Truck drivers on Montana roads and elsewhere in the nation must follow and obey road signage. This includes signs that prohibit truck use. Bridges and overpasses may have clearances too low to safely allow the passage of large trucks. Sometimes, the bridges on these restricted roads aren't rated for the 80,000-pound maximum weight of trucks. A trucking accident, such as getting the trailer jammed underneath a bridge or shearing its top off, shouldn't happen if truck drivers remain alert to these signs.
Unfortunately, blind reliance on GPS devices has caused some drivers to stop noticing truck specific road signage. This habit can eventually lead to an accident when the GPS omits information. This may happen when it isn't up-to-date, or when the truck driver uses a GPS meant for cars. A car GPS doesn't take into account the truck's height, length, width, or weight when making route suggestions.
Truck drivers use car GPS devices often because the fleet owner doesn't provide a truck-specific GPS. Some truck drivers aren't inclined to buy one because they're more costly. In addition, the truck driver likely has a GPS for his car, and using it is a matter of convenience.
GPS Related Truck Accidents
GPS related truck accidents aren't limited to colliding with overpasses and bridges with low clearances. A low clearance may cause a truck driver to attempt a U-turn in poor visibility situations such as at night, in the fog, or near a blind turn. This may cause an underride accident with a car while the truck is attempting the turn.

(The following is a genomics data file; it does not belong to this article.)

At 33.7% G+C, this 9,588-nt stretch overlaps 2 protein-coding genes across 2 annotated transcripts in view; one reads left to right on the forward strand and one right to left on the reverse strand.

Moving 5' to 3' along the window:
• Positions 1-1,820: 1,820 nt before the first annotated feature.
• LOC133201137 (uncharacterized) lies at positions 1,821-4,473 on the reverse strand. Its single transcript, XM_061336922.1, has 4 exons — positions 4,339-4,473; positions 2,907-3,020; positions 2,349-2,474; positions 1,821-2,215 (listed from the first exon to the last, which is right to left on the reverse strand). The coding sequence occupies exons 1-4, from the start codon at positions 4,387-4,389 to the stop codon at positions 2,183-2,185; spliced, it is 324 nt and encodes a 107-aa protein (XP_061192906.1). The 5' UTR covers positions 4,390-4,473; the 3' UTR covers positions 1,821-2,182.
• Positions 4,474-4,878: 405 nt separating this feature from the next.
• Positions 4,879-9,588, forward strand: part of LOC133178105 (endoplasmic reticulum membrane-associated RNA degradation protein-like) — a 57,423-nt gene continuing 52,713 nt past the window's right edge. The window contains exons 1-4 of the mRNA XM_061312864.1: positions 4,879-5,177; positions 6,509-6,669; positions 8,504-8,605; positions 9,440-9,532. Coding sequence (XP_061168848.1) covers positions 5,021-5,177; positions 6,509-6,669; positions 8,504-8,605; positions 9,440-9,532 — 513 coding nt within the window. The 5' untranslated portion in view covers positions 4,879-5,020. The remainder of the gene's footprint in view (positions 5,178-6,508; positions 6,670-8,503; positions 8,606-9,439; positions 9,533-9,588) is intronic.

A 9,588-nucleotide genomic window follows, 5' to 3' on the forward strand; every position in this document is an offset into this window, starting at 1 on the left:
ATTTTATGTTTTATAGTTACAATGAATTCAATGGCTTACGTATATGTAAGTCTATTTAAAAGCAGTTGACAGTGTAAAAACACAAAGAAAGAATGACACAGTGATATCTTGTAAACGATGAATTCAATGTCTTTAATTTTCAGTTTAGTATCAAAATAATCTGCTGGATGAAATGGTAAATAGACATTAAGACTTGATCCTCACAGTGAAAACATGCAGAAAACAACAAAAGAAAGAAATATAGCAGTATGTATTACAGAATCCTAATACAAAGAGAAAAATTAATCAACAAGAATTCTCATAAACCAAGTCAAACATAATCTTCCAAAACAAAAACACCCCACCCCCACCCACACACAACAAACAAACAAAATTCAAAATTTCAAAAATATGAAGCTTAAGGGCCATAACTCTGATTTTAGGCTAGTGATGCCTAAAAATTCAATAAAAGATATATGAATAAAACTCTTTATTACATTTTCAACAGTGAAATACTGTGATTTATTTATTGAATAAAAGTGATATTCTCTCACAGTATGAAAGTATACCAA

GPS can lure unsuspecting truck drivers seeking a shortcut through roads and small towns not meant for semi-trucks. Driving over a bridge that isn't rated for the truck's weight may damage the bridge and increase its vulnerability to failure when stressed by flood waters or stalled-out traffic. A GPS that isn't current, may misdirect the truck driver up a one-way street against traffic flow and cause an accident.
Wrong or Incomplete GPS Information Is Not an Excuse
The law requires traffic to obey road signage. A truck driver who rides on roads restricted to cars cannot blame the GPS device. Avoiding an accident is ultimately the trucker's responsibility, and blindness to road signage because of over reliance on GPS technology doesn't change this.
Over reliance on GPS is exacerbated further when the driver uses a GPS inappropriate for trucks. If you were injured in a trucking accident, let our lawyers put their experience to work for you. For more information, or to schedule a free consultation, don't hesitate to contact us.